I just returned from the 2010 AAAS meeting in San Diego. Since I am really interested in science writing and communication, I attended most of the sessions along those lines. While I took away many awesome tips and saw many fantastic presentations, I was still shocked at how bad some people were at communicating. At a conference where communication and engaging the public was a key topic, it was a shame.
There were way too many instances of people reading from their notes – eye contact people! Even some of the plenary speakers seemed quite uncomfortable with their material. Marcia McNutt, the Director of the U.S. Geological Survey was particularly painful to watch on Sunday night. Her lecture was filled with “um”s and awkward pauses while she consulted her notes to figure out which slide she was showing. One moment in particular had me and my conference buddy in a fit of giggles we almost couldn’t hold in: Referring to the slide (see below) on California’s efforts in marine planning, she mentioned the picture on the bottom right saying, “And this is a picture of…” here she paused, we waited eagerly, “…fish.”
Unintentional humor aside, I found her lack of preparation disrespectful to her many esteemed colleagues in the audience (not including of course this lowly blogger/grad student). Maybe she’s super busy with her governmental business, but I hope she’s got it more together when meeting with the President. And what was she wearing? Were those leggings???
Another particularly stand-out session for its miserable presentations was Communicating Science: Covering Global Climate Change and Adaptation from the Ground Up. I had such high expectations for the session too seeing as it was organized by likes of Deborah Blum, a bright, chirpy woman and fantastic science writer, and Phil Hilts, an old-guard newspaper man with tons of personality now working with the MIT Knight Fellows program.
While the first two presentations were merely ok, I can excuse them. The first woman, Dalia Abdel-Salam was from Egypt, and didn’t have great English, and didn’t seem to have much experience with presenting, but hey, she’s a woman reporting in an Arab speaking country on a very difficult, controversial topic, so props to her. And the second, James Fahn, has been living and working in Thailand trying to improve the coverage of climate change in the developing world, awesome as well.
The third presenter, Margot Roosevelt from the LA Times, really had no excuse. She has tons and tons of experience talking with people. Yet her presentation was read off notes, had no visuals, and she seemed extremely disaffected and blase about the whole thing. Why did she agree to speak at this session if this is her attitude about covering climate change? Maybe this is just how she comes off in person? Anyone ever seen her present before?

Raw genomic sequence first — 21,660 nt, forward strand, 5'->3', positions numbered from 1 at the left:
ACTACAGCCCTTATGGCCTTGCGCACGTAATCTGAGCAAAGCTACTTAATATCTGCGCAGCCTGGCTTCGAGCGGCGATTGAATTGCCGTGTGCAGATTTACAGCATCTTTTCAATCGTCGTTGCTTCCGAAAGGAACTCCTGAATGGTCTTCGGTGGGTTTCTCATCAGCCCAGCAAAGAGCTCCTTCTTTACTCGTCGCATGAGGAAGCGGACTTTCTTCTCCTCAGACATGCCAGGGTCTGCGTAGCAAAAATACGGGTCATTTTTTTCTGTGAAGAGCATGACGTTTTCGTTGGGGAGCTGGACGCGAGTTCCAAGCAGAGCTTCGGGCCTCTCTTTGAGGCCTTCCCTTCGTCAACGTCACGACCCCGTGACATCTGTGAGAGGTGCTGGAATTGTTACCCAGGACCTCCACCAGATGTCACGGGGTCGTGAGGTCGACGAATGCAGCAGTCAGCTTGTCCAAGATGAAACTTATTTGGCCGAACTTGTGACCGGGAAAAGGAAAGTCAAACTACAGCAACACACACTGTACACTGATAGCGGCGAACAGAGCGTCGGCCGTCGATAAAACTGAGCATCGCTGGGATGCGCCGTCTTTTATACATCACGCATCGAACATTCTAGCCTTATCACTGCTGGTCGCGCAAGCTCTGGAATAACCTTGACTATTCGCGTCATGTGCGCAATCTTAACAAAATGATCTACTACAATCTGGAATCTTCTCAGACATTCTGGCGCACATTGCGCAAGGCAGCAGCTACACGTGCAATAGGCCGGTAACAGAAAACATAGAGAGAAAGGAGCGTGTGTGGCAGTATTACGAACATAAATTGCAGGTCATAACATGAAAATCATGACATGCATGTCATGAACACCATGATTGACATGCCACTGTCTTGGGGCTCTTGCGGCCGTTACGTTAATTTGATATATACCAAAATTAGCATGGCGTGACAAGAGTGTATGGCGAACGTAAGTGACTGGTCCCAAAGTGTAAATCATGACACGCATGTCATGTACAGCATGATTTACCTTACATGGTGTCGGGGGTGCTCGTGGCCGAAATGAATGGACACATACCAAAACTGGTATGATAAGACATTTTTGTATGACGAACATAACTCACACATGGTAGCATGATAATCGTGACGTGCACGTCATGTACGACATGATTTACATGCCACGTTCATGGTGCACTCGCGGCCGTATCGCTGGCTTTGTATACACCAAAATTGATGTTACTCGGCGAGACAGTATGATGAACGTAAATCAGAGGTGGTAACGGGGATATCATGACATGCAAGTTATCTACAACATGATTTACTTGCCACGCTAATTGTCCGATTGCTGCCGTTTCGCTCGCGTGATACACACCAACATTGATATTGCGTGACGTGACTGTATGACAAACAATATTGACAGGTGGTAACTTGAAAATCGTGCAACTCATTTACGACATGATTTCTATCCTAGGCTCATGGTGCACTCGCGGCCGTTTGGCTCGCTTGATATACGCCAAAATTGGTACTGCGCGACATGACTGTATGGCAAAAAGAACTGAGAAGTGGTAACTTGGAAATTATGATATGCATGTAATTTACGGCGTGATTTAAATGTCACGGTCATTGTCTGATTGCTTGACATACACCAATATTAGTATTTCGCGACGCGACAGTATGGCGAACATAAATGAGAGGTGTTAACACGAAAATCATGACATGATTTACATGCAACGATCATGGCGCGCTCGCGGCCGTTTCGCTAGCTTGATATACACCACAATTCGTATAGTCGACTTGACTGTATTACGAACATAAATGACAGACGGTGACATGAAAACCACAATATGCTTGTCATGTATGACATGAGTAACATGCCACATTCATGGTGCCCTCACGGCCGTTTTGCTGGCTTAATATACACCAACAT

However, the pain of sitting through these presentations was rewarded with a exceptionally spicy Q&A at the end that even included an honest-to-goodness climate change skeptic! After being cut off by the moderator, he managed to ask why people were denying the seriousness of the the so-called Climategate emails (read my take on the not-so-climate-scandal here). James McCarthy, a climate change expert, and also one of the discussants for the session (I imagine the questioner’s glee to have cornered an honest-to-goodness climate scientist), handled the question admirably, unhesitatingly challenging the questioner. He argued that many of the quotes from the email used words like “tricks” that can also be found in the scientific literature, and that anyone’s email probably contains some pretty negative stuff if taken out of context. McCarthy said he was sure that after investigation it would be clear there was no scientific misconduct – and countered by asking who is investigating the hacking of the emails in the first place.
This then led into a discussion of why climate scientists are so afraid to engage the public. In my opinion this unwillingness to engage the critics damages scientists’ reputations and decreases the public’s trust of climate science.
Another point that was brought up again and again at the conference was the need for scientists to engage with social media. This is where average Americans interact, so to reach these people, scientists really need to be a part of it.
And I’ll leave you all with some valuable words from Marcia McNutt’s speech last night, “um, and so um.”